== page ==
Wednesday, February 5

Laying Tracks into the Future

I’m always thrilled to learn about how well clients implement their strategic plans, and annually lay down the tracks to continue their plan into the future.  Leaders for whom I’ve facilitated strategic plans use our Center’s iterative strategic planning cycle: Define, Design, Align, and Refine.  They report that one of the most valuable qualities of this framework is that, as they “Align,” or implement, they are collecting data on performance against agreed-upon standards as well as monitoring external and internal conditions that might affect their future.  When they then “Refine” their plan into the future, they can factor in this data.
One client, ANNA, the American Nephrology Nurses Association, has modeled this process to keep their plan relevant and appropriate.  In preparation for their annual strategic planning retreat, the board recently conducted a survey of its members regarding each initiative.  They created a form completed by members that reported the extent to which they believed the organization had met its objectives for each initiative.  They also asked for comments on how it had succeeded and where it had failed on the initiative, as well as about internal and external factors that influenced the initiative or could influence it going forward.  The result is a robust document full of thoughtful observations, creative insights, and entrepreneurial suggestions for going forward.  It will provide a rich, data-driven discussion when the board meets to extend its strategic plan into the future. 
All of us can learn from the work the ANNA board did to keep its focus and resources aligned with its vision.  The Dalai Lama has often said that the happiest people are the most disciplined.  I have frequently noted that this applies to organizations as well:  The most successful are those who have the most discipline.  ANNA’s leaders had to plan ahead to gather this data before their meeting.  They had to be willing to take the time to think through each initiative and answer key questions about it.  And they had to agree to come together in a spirit of collaboration and mutual respect.  They put their own egos behind them and put the interests of their organization as their priority.  This kind of mature, disciplined leadership is bound to lead to the achievement of goals—for organizations and individuals alike.  If you want your organization (or your life) to HUM with purpose and harmony, dig deep to find the discipline to set goals, pursue them, measure progress, notice changes in your internal and external environments, then incorporate what you’ve learned as you adjust both plans and actions.   Initially, it will seem like a lot of work, but then you will reach a tipping point and feel as if you’ve suddenly arrived at a destination that felt out of reach!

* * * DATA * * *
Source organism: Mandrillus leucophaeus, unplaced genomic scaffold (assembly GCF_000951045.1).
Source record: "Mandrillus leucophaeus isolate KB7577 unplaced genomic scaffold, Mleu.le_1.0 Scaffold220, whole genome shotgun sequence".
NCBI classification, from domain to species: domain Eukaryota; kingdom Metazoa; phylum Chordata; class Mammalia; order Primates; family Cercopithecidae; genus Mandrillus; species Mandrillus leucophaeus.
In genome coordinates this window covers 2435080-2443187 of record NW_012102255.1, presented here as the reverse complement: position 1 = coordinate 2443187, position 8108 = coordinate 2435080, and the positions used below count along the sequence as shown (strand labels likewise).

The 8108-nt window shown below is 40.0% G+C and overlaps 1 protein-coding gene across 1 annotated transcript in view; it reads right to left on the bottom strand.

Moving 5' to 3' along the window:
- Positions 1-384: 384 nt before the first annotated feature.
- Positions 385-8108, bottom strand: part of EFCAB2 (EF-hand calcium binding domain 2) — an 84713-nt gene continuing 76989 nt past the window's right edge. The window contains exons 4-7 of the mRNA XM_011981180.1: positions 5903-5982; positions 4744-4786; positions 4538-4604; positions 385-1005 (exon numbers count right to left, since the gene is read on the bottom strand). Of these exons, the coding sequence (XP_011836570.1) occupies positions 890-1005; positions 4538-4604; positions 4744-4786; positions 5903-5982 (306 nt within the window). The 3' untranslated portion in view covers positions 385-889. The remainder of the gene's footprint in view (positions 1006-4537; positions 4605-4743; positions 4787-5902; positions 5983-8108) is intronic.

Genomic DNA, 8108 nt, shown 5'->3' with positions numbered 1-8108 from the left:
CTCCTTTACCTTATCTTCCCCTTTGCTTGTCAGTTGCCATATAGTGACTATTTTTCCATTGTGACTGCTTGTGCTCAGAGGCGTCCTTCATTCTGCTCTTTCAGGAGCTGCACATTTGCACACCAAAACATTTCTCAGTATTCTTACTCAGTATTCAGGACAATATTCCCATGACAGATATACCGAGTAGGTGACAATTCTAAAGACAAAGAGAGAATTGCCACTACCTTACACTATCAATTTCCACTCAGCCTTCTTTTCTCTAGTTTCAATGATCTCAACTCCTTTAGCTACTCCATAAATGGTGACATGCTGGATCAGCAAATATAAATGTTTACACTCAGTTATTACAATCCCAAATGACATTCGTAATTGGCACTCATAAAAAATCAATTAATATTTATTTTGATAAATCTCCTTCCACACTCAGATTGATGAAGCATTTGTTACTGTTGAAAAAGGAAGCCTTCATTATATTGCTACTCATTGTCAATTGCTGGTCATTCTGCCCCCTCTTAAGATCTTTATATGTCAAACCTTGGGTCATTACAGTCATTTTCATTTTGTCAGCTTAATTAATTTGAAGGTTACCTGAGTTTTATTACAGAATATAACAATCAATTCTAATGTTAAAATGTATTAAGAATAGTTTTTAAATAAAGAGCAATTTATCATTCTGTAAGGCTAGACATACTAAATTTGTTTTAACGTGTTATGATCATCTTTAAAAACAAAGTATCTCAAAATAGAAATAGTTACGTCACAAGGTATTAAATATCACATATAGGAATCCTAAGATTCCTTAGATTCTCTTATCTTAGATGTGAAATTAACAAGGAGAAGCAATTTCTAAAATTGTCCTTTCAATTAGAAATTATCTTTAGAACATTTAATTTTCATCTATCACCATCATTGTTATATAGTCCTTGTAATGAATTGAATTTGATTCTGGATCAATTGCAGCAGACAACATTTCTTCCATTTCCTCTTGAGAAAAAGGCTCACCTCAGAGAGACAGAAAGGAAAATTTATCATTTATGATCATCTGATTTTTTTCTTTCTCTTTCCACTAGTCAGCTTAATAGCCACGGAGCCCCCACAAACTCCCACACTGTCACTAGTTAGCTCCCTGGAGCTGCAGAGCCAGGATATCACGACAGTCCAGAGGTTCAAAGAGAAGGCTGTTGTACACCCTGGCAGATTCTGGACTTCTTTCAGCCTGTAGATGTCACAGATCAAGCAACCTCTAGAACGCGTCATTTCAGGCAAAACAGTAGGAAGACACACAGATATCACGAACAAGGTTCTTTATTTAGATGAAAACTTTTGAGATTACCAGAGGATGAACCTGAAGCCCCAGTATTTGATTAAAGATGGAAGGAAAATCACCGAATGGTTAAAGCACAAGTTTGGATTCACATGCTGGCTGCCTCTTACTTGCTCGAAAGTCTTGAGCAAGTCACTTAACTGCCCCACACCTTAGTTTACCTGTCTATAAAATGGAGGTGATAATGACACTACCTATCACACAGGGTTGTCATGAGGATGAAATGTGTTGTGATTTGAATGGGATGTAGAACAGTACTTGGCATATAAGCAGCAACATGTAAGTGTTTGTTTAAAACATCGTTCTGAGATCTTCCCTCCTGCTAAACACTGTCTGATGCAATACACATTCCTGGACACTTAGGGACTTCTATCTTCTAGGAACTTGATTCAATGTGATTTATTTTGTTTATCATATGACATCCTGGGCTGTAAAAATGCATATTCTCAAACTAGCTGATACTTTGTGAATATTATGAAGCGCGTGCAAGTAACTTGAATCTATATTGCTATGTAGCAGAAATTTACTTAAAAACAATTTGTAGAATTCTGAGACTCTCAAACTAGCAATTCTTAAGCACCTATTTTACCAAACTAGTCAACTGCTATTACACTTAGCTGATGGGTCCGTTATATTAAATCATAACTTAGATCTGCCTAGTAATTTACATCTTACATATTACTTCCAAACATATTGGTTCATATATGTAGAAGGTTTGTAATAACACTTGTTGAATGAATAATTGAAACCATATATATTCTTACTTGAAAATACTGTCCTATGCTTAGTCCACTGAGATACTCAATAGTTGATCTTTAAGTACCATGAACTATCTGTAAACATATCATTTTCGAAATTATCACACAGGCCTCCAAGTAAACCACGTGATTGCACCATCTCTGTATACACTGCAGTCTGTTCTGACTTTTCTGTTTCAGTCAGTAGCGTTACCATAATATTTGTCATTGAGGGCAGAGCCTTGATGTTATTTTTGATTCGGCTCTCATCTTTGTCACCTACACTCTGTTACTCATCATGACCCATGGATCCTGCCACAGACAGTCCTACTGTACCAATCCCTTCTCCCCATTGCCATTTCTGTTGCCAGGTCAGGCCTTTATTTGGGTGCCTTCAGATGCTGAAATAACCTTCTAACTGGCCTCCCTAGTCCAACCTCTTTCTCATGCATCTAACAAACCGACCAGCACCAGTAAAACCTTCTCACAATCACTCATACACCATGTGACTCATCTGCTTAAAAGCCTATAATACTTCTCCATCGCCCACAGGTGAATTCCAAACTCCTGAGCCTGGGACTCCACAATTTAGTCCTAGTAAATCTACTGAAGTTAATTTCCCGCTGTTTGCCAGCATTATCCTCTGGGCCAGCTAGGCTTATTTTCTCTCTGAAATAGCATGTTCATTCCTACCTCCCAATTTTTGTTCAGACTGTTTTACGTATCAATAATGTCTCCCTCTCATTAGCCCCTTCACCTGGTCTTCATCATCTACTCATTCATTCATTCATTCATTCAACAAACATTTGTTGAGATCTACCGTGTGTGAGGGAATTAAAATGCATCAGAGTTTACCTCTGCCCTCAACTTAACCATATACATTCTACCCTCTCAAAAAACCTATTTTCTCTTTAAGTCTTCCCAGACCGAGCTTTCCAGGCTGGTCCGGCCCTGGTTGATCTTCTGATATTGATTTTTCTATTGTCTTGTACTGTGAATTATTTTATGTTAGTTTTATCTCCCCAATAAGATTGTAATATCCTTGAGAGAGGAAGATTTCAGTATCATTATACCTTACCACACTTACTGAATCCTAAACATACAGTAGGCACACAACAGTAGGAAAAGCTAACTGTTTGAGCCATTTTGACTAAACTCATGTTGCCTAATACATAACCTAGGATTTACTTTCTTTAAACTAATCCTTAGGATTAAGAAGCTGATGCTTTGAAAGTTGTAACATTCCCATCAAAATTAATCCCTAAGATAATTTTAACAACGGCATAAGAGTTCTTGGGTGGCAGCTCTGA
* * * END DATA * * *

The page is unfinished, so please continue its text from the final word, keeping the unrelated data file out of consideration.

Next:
Click below for a personal testimonial from Norma Gomez, President of ANNA.


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